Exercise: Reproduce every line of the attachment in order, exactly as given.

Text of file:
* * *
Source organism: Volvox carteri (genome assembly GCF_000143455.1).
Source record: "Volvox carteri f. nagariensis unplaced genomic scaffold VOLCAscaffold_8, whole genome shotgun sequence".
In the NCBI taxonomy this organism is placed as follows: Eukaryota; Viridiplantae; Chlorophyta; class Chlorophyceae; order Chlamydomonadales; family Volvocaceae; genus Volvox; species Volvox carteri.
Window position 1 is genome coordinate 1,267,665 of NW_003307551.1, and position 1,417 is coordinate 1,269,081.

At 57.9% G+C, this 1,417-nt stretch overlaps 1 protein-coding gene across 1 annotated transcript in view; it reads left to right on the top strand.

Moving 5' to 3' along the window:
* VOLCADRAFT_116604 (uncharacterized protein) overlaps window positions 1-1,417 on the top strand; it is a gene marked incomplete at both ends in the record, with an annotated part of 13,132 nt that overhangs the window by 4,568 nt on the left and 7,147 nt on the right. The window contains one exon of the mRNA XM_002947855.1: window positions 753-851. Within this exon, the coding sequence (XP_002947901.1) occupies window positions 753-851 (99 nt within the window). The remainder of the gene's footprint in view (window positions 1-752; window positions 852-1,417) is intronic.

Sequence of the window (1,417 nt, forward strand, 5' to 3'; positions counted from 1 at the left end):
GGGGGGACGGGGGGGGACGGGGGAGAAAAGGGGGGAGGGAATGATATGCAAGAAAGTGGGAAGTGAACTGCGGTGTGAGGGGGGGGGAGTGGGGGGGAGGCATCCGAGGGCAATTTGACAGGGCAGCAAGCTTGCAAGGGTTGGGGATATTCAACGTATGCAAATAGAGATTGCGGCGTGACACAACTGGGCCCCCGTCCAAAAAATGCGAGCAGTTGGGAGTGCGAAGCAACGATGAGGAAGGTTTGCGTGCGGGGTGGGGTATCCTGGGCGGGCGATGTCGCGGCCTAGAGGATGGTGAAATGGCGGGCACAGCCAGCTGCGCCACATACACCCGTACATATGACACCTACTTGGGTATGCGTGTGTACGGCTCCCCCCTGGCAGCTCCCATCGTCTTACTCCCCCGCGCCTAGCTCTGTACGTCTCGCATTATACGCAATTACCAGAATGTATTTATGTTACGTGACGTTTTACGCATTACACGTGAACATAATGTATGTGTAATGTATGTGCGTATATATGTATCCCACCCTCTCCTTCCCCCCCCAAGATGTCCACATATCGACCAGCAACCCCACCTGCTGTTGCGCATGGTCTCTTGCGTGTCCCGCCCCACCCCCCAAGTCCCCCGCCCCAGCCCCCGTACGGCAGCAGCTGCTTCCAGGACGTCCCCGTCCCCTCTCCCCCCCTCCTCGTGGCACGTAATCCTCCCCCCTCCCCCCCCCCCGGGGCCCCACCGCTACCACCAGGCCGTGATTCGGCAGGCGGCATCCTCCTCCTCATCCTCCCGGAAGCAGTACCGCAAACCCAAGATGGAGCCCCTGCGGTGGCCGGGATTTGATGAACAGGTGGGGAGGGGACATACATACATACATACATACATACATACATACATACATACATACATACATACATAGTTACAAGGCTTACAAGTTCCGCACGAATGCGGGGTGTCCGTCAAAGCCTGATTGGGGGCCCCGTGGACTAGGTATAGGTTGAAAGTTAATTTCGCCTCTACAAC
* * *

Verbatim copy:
Source organism: Volvox carteri (genome assembly GCF_000143455.1).
Source record: "Volvox carteri f. nagariensis unplaced genomic scaffold VOLCAscaffold_8, whole genome shotgun sequence".
In the NCBI taxonomy this organism is placed as follows: Eukaryota; Viridiplantae; Chlorophyta; class Chlorophyceae; order Chlamydomonadales; family Volvocaceae; genus Volvox; species Volvox carteri.
Window position 1 is genome coordinate 1,267,665 of NW_003307551.1, and position 1,417 is coordinate 1,269,081.

At 57.9% G+C, this 1,417-nt stretch overlaps 1 protein-coding gene across 1 annotated transcript in view; it reads left to right on the top strand.

Moving 5' to 3' along the window:
* VOLCADRAFT_116604 (uncharacterized protein) overlaps window positions 1-1,417 on the top strand; it is a gene marked incomplete at both ends in the record, with an annotated part of 13,132 nt that overhangs the window by 4,568 nt on the left and 7,147 nt on the right. The window contains one exon of the mRNA XM_002947855.1: window positions 753-851. Within this exon, the coding sequence (XP_002947901.1) occupies window positions 753-851 (99 nt within the window). The remainder of the gene's footprint in view (window positions 1-752; window positions 852-1,417) is intronic.

Sequence of the window (1,417 nt, forward strand, 5' to 3'; positions counted from 1 at the left end):
GGGGGGACGGGGGGGGACGGGGGAGAAAAGGGGGGAGGGAATGATATGCAAGAAAGTGGGAAGTGAACTGCGGTGTGAGGGGGGGGGAGTGGGGGGGAGGCATCCGAGGGCAATTTGACAGGGCAGCAAGCTTGCAAGGGTTGGGGATATTCAACGTATGCAAATAGAGATTGCGGCGTGACACAACTGGGCCCCCGTCCAAAAAATGCGAGCAGTTGGGAGTGCGAAGCAACGATGAGGAAGGTTTGCGTGCGGGGTGGGGTATCCTGGGCGGGCGATGTCGCGGCCTAGAGGATGGTGAAATGGCGGGCACAGCCAGCTGCGCCACATACACCCGTACATATGACACCTACTTGGGTATGCGTGTGTACGGCTCCCCCCTGGCAGCTCCCATCGTCTTACTCCCCCGCGCCTAGCTCTGTACGTCTCGCATTATACGCAATTACCAGAATGTATTTATGTTACGTGACGTTTTACGCATTACACGTGAACATAATGTATGTGTAATGTATGTGCGTATATATGTATCCCACCCTCTCCTTCCCCCCCCAAGATGTCCACATATCGACCAGCAACCCCACCTGCTGTTGCGCATGGTCTCTTGCGTGTCCCGCCCCACCCCCCAAGTCCCCCGCCCCAGCCCCCGTACGGCAGCAGCTGCTTCCAGGACGTCCCCGTCCCCTCTCCCCCCCTCCTCGTGGCACGTAATCCTCCCCCCTCCCCCCCCCCCGGGGCCCCACCGCTACCACCAGGCCGTGATTCGGCAGGCGGCATCCTCCTCCTCATCCTCCCGGAAGCAGTACCGCAAACCCAAGATGGAGCCCCTGCGGTGGCCGGGATTTGATGAACAGGTGGGGAGGGGACATACATACATACATACATACATACATACATACATACATACATACATACATACATAGTTACAAGGCTTACAAGTTCCGCACGAATGCGGGGTGTCCGTCAAAGCCTGATTGGGGGCCCCGTGGACTAGGTATAGGTTGAAAGTTAATTTCGCCTCTACAAC